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September 26th 1915 - Letter from Mela Brown Constable to her fiancé, Lieutenant Cyril E Sladden

26th September 1915
Correspondence From
Mela Brown Constable, Sisters' Quarters, University House, Edgbaston Park Road, Birmingham
Correspondence To
Lieutenant Cyril E Sladden, 9th Worcesters, 39th Brigade, 13th Division, British Mediterranean Expeditionary Force
Relationship to Letter Addressee
Text of Letter

Sisters’ Quarters, University House

Edgbaston Park Road, Birmingham


Sept 26th 1915, 12.30 am


My own dear Cyril


Once more in the silence of the night while my patients lie sleeping I take the opportunity of scribing to you.


Tonight before our first meal before we come on duty I went for half an hour’s stroll round the garden. Although it was only half past six it was almost dark, but the gloom relieved by the last rays of a dying sunset. I love sometimes to get away alone by myself – to try and compose my mind – to let my thoughts dwell with you and you alone for a short space. I tried to imagine you walking with me, your arm about my shoulders in your favourite fashion. How I longed to have you with me really, even for one short half hour. I miss you, your companionship, your love shown in hundreds of little ways, more and more as time goes on. May God preserve you and bring you back to me some day.


I can see His Hand, even in this time of sorrow, working for our final happiness. I begin to realize that I needed some trial like this to humble my spirit. You used to tell me I was too humble, sometimes, but that is not the kind of humility I mean.


I daresay you will remember many little occasions when I have failed you, just when you expected most of me. I have appeared indifferent or cold.


It was just a silly, stupid kind of pride, which would not allow me to be natural and show you how much I cared. It is the little mistakes in life which often make the most mischief, the little rift within the lute. What wouldn’t I give now to have back all those little opportunities of proving to you my love. In big ways I have never failed you, having chosen you although it meant giving up home ties to a great extent.


Things are working out right with my home people by degrees but in the mean time I have suffered in my mind more than even you know. The great difficulty all through my life has been, to love much but yet to be unable to express to those I love, all that I feel. This time of anxiety has made me realize how much I have missed in life by appearing indifferent when I am not so at all.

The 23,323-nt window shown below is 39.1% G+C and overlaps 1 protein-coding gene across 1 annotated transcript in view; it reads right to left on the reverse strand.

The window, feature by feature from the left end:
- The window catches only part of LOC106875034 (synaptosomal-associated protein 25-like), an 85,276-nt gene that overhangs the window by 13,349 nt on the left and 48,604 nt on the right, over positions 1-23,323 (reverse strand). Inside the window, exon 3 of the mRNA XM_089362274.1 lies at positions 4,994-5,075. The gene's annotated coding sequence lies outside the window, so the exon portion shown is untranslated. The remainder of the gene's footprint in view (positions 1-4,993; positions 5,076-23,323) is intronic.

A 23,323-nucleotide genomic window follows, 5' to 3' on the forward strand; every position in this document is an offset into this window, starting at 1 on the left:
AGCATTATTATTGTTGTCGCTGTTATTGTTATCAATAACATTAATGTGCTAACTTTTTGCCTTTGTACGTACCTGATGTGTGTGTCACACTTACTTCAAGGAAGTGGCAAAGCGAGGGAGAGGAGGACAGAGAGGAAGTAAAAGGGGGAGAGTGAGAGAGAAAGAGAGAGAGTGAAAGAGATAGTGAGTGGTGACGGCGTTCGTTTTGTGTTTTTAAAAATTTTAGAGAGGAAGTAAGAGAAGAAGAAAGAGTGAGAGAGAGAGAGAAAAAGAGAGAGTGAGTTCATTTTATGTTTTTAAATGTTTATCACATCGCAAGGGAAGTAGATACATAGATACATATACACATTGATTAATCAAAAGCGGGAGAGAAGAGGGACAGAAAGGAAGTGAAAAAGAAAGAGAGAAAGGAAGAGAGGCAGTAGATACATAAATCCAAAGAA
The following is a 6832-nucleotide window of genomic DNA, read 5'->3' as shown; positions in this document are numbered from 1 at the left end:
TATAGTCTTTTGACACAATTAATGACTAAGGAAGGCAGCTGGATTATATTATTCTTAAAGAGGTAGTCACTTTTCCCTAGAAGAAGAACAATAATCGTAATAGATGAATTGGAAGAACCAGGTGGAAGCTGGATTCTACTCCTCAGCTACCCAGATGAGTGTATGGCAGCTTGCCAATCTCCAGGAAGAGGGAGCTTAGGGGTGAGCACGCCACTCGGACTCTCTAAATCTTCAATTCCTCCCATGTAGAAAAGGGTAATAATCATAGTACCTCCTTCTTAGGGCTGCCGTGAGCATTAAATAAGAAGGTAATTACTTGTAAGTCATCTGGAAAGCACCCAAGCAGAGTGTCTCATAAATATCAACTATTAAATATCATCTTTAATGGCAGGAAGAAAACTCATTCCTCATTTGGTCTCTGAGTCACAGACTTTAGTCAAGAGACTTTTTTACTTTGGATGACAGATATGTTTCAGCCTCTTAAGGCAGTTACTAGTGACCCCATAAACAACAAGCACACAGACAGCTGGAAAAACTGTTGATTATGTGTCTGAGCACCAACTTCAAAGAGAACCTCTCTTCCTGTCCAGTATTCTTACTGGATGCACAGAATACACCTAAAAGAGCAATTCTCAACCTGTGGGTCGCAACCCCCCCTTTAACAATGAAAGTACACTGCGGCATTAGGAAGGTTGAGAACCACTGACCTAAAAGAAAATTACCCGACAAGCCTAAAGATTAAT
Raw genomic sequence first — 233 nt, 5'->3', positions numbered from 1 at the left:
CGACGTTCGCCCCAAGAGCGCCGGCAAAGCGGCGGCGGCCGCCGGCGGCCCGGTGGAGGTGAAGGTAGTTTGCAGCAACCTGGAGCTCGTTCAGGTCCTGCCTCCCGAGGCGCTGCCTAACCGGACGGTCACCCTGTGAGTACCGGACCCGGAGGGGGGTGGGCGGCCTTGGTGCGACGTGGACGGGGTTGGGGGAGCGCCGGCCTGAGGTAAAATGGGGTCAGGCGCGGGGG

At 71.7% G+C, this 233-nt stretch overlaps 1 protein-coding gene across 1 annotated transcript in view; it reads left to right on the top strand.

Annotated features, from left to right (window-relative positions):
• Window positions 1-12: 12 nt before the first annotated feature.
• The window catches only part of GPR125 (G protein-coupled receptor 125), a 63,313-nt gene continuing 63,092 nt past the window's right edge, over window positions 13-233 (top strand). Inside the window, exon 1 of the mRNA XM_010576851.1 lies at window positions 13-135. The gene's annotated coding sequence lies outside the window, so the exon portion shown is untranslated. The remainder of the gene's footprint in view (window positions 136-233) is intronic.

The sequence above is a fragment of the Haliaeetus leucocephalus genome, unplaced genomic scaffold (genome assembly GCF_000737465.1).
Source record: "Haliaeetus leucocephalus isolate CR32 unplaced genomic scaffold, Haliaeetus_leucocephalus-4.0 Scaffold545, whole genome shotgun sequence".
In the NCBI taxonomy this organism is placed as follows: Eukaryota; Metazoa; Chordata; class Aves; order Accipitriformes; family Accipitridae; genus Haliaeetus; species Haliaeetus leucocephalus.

In these quiet hours on night duty one has time for reflection and I sometimes feel very unworthy of all your devotion when I look back and ask myself how little I have outwardly responded to it – I mean in little ways.


This is not imagination on my part but clear, sound fact. You are hardly conscious of it yourself because in your love for me, you generously overlook what seem to you trifling faults, not worth the worrying about. But I’m sure other people notice these little things, and I want to make up for anything which in the least degree has caused the very slightest cloud to your happiness.


One of the VAD nurses had a lovely surprise yesterday. Her brother, Lieutenant Hamilton, attached to the Scotch Borderers, had been wounded in Gallipoli, and had had to have his arm amputated. The last his sister had heard of him was that he had been operated on - at Alexandria, and last night he walked in here. He is now a patient, convalescent, in the Officers Ward here. Nurse Hamilton is overjoyed to see him again. He will not be able to go to the Front again which helps to console her for the fact of his having his arm amputated. He seems quite jolly about it – really the wounded men bear their burdens marvellously cheerfully.


There is a poor fellow in a ward near mine, who is blind and wounded in the arm and legs. The other men say he is always cheerful.


I shall be very glad to be on day duty again. After the long spell of theatre work I wanted to get plenty of fresh air and sunshine, but this way one gets very little. The wards of necessity cannot have all the windows open at night and get very stuffy as night goes on, and there one sleeps in the day time. Sometimes one will go out before turning in to bed but very often one is too tired.


I think, darling, when you come home and when the time comes for our marriage that we must spend our honeymoon in a quiet place, resting and recuperating from our labour’s! Doubtless the joy of being together will help a lot towards it. Night work makes one feel old and ugly which is depressing to any woman!! !


Have you received the parcels I sent to Malta? To make sure of your receiving any other parcels will it be best to send them c/o Cox & Co – Alexandria?


Au revoir, Sweetheart, God bless you and keep you - and be with you in the hour of danger.


With all my love, hoping all is well with you.


Ever your devoted


Letter Images
Type of Correspondence
Envelope containing 3 sheets of notepaper
Location of Document
Imperial War Museum
Record Office Reference